How to Split One Column into Multiple Columns in Excel

When working with data and spreadsheets, readability, and structure matter a lot.

It makes the data easier to skim through and work with. One of the best ways to make your data more readable is to split it into chunks so that it is easier to access the right information.

When entering data from scratch, it’s possible to ensure that we structure the data to be more readable. However, sometimes you need to work with data that someone else has created.

If the volume of the data is very large then it’s usually quite difficult to structure the data’s readability.

For example, you might have got data with a list of names, and you might want to arrange the names in alphabetical order of surnames.

 

Dataset with first and last names

In other cases, you might have got a list of addresses, but want to organize this data properly so you can clearly see how many of the people reside in, say, New York.

Dataset with name and address

The best way to work through the above two problems is by splitting one column into multiple columns.

The new versions of Excel provide a special feature that lets you do that using the ‘Data’ menu.

Let’s see how this can be achieved in both the above cases.

How to Split one Column into Multiple Columns

Say you have a list of names that you want to split into columns Name and Surname.

  1. Select the column that you want to splitDataset with Names
  2. From the Data ribbon, select “Text to Columns” (in the Data Tools group). This will open the Convert Text to Columns wizard.Click on Data and then on Text to Columns
  3. Here you’ll see an option that allows you to set how you want the data in the selected cells to be delimited. Make sure this option is selected. If you’re not familiar with the term ‘delimited’, it is the character that specifies how the data in the cells are separated from each other, for example, the first name and last name in each cell are separated by a space. This means the delimiter here is a space character.Select Delimited in Text to Columns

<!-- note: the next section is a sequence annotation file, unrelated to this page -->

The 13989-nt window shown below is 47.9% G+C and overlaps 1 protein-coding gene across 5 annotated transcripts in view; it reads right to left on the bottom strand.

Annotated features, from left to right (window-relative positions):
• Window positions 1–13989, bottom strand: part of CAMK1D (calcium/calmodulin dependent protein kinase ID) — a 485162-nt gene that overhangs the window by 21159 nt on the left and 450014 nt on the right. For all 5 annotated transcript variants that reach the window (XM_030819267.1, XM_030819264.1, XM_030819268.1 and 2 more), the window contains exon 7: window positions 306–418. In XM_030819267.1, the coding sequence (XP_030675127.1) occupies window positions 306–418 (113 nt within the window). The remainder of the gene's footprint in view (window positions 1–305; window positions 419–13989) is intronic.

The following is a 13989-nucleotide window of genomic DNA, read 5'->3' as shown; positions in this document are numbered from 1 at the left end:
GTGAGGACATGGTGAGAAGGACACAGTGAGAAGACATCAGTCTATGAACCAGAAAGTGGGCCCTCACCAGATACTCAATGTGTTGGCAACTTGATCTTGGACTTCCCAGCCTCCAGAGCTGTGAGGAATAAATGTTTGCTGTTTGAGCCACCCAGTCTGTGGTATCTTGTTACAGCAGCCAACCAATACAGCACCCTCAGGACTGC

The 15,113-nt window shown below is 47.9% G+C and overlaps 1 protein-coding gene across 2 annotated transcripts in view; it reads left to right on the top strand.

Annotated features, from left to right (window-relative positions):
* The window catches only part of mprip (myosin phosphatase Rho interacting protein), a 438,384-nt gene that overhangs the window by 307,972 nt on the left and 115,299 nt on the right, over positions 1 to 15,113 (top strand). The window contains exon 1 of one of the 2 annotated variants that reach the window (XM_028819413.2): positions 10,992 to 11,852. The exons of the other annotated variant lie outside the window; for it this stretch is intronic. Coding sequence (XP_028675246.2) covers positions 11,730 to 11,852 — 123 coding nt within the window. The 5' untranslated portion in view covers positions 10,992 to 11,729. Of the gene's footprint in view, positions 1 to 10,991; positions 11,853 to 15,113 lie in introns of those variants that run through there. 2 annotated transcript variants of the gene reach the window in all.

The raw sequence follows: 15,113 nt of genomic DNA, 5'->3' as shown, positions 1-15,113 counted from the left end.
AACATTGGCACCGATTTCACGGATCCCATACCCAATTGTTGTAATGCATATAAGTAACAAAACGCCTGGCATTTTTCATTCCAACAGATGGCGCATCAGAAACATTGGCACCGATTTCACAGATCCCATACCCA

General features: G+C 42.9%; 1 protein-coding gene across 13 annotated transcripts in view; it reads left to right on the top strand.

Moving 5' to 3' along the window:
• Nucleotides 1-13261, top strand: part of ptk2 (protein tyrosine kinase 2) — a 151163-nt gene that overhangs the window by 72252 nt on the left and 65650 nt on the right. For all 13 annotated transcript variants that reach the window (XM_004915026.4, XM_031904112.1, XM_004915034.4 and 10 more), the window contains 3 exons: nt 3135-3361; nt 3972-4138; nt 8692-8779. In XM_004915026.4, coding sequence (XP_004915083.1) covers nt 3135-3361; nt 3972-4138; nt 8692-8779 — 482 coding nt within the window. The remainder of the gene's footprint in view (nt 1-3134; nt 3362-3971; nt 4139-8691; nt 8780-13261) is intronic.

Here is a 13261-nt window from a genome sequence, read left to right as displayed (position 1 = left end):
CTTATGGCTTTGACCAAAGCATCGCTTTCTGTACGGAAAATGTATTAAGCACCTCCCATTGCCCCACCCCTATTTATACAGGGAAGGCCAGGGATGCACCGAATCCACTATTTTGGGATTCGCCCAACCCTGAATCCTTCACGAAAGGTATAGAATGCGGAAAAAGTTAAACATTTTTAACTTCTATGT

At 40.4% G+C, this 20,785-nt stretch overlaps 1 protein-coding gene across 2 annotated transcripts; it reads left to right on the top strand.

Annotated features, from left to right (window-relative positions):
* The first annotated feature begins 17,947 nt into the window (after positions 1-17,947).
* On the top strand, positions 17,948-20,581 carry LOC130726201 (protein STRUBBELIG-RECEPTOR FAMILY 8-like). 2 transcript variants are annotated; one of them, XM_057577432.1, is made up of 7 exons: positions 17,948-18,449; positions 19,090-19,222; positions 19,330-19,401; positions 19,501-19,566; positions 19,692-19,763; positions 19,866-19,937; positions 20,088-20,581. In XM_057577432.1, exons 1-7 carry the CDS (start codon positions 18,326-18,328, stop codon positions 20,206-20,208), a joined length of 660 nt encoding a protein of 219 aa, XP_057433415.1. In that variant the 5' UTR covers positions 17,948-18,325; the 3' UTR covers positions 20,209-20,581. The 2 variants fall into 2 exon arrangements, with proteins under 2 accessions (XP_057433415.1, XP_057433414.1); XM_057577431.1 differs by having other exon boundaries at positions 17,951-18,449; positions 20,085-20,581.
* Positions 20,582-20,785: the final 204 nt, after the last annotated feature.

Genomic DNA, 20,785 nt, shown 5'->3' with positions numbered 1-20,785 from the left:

4. Click Next
  5. Here are the settings you need to do in the second steps of the Tetx to Columns wizard:
    • By default, you’ll find the Tab delimiter checked. But we don’t want to use that. We want to use Space delimiter. So uncheck the Tab delimiter and check the Space option (1).
    • There is also a checkbox that lets you specify if you want to treat consecutive delimiters as one(2). That means if you have two spaces between names by mistake, do you want to treat it as one space?
    • You can see how your data is going to look after the split in the data preview area (3) at the bottom of the dialog box. Notice when the space option is checked we get exactly the result we want.
    • Finally Click Next (4)Step 2 of Text to Columns Wizard
  6. You’ll now see an option where you can specify the format for the data in the columns. By default, the General option is selected, which ensures that the columns have the same format as the original cells. Leave it with the General option selected and then click Finish.Step 3 of Text to columns - to specify the format

We now have two columns of data, with the first name in Column A and last name in Column B.

Names that have been split from one column to two columns

It’s important to note that when you split the contents of a cell, Excel does not insert new cells to hold the contents.

So the new cells will overwrite the contents in the next cell on the right. Therefore, you should make sure that you leave an empty space on the right before splitting.

You also have the option to select the destination of the split data.

You can specify this during Step 7 by typing in the location where you want the split cells to be displayed in the destination input box. You can also select the destination cell from here.

It goes without saying that the number of columns that your data will be split into depends on the delimiters that you selected.

That means if you have a comma as a delimiter and in some cells, you have three words separated by commas then your data will be split into three columns.